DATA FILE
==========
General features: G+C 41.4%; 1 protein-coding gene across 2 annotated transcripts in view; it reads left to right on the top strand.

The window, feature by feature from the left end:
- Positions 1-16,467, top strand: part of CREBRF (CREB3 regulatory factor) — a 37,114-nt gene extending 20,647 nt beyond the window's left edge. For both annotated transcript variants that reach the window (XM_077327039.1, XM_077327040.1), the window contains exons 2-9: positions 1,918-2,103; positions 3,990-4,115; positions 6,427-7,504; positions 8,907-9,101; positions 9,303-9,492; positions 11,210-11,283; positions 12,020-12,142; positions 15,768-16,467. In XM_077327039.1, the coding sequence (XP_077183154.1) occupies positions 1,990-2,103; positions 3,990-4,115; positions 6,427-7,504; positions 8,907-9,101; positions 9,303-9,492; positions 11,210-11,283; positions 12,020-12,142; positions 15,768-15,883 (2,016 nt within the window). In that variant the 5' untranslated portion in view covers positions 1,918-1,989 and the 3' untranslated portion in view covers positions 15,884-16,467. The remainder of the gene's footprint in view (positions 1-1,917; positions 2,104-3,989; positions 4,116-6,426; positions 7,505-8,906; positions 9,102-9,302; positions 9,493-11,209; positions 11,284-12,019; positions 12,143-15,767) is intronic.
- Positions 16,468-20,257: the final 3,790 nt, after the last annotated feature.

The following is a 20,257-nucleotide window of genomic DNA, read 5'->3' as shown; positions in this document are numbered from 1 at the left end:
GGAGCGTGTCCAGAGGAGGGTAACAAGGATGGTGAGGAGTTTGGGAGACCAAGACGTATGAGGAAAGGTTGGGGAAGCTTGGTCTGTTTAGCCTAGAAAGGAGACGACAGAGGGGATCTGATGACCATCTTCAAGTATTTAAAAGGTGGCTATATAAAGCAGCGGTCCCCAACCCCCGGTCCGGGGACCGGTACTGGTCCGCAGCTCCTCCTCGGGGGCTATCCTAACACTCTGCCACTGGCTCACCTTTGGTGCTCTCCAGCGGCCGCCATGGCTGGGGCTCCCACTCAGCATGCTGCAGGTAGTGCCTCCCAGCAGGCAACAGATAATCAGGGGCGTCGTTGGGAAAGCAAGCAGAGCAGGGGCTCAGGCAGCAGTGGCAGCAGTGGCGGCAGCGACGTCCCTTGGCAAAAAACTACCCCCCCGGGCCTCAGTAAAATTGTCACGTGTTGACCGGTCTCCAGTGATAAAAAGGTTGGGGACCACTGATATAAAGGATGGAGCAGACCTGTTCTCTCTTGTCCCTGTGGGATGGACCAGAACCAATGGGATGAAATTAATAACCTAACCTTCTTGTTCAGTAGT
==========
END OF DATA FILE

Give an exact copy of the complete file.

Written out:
General features: G+C 41.4%; 1 protein-coding gene across 2 annotated transcripts in view; it reads left to right on the top strand.

The window, feature by feature from the left end:
- Positions 1-16,467, top strand: part of CREBRF (CREB3 regulatory factor) — a 37,114-nt gene extending 20,647 nt beyond the window's left edge. For both annotated transcript variants that reach the window (XM_077327039.1, XM_077327040.1), the window contains exons 2-9: positions 1,918-2,103; positions 3,990-4,115; positions 6,427-7,504; positions 8,907-9,101; positions 9,303-9,492; positions 11,210-11,283; positions 12,020-12,142; positions 15,768-16,467. In XM_077327039.1, the coding sequence (XP_077183154.1) occupies positions 1,990-2,103; positions 3,990-4,115; positions 6,427-7,504; positions 8,907-9,101; positions 9,303-9,492; positions 11,210-11,283; positions 12,020-12,142; positions 15,768-15,883 (2,016 nt within the window). In that variant the 5' untranslated portion in view covers positions 1,918-1,989 and the 3' untranslated portion in view covers positions 15,884-16,467. The remainder of the gene's footprint in view (positions 1-1,917; positions 2,104-3,989; positions 4,116-6,426; positions 7,505-8,906; positions 9,102-9,302; positions 9,493-11,209; positions 11,284-12,019; positions 12,143-15,767) is intronic.
- Positions 16,468-20,257: the final 3,790 nt, after the last annotated feature.

The following is a 20,257-nucleotide window of genomic DNA, read 5'->3' as shown; positions in this document are numbered from 1 at the left end:
GGAGCGTGTCCAGAGGAGGGTAACAAGGATGGTGAGGAGTTTGGGAGACCAAGACGTATGAGGAAAGGTTGGGGAAGCTTGGTCTGTTTAGCCTAGAAAGGAGACGACAGAGGGGATCTGATGACCATCTTCAAGTATTTAAAAGGTGGCTATATAAAGCAGCGGTCCCCAACCCCCGGTCCGGGGACCGGTACTGGTCCGCAGCTCCTCCTCGGGGGCTATCCTAACACTCTGCCACTGGCTCACCTTTGGTGCTCTCCAGCGGCCGCCATGGCTGGGGCTCCCACTCAGCATGCTGCAGGTAGTGCCTCCCAGCAGGCAACAGATAATCAGGGGCGTCGTTGGGAAAGCAAGCAGAGCAGGGGCTCAGGCAGCAGTGGCAGCAGTGGCGGCAGCGACGTCCCTTGGCAAAAAACTACCCCCCCGGGCCTCAGTAAAATTGTCACGTGTTGACCGGTCTCCAGTGATAAAAAGGTTGGGGACCACTGATATAAAGGATGGAGCAGACCTGTTCTCTCTTGTCCCTGTGGGATGGACCAGAACCAATGGGATGAAATTAATAACCTAACCTTCTTGTTCAGTAGT